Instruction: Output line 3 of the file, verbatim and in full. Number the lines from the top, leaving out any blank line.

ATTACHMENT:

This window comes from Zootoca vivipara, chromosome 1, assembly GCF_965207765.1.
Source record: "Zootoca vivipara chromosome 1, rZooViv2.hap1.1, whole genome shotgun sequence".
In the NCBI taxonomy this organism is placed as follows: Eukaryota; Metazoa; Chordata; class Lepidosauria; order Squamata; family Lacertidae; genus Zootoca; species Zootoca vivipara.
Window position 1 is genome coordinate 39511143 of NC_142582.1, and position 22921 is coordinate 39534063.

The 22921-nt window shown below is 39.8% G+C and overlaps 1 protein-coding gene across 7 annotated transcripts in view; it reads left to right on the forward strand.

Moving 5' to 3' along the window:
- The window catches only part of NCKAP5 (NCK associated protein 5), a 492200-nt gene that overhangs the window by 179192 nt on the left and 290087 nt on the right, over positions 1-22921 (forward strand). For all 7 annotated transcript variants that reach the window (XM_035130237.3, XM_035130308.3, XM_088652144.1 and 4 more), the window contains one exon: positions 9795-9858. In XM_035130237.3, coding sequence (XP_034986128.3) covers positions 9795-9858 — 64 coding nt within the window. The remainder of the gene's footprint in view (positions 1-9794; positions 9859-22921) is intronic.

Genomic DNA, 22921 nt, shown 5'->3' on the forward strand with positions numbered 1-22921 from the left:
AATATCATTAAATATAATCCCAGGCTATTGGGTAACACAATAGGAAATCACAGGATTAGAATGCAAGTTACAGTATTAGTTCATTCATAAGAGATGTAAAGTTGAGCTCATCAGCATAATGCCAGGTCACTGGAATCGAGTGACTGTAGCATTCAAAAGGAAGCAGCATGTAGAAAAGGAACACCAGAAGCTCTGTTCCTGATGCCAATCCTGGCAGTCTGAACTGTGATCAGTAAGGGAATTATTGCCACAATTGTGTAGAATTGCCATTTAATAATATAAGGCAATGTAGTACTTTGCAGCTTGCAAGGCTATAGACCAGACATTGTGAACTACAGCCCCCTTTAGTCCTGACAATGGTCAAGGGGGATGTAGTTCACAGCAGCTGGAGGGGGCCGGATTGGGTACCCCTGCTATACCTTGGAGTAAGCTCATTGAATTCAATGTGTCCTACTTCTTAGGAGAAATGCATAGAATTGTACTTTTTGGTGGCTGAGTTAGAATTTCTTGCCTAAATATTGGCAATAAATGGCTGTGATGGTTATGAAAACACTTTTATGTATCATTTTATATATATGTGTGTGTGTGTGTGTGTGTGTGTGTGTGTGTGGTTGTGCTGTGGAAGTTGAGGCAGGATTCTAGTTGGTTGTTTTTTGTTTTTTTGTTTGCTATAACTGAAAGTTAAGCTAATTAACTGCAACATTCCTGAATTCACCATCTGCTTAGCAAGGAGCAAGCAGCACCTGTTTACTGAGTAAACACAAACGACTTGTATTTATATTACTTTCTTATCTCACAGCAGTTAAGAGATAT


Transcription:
In the NCBI taxonomy this organism is placed as follows: Eukaryota; Metazoa; Chordata; class Lepidosauria; order Squamata; family Lacertidae; genus Zootoca; species Zootoca vivipara.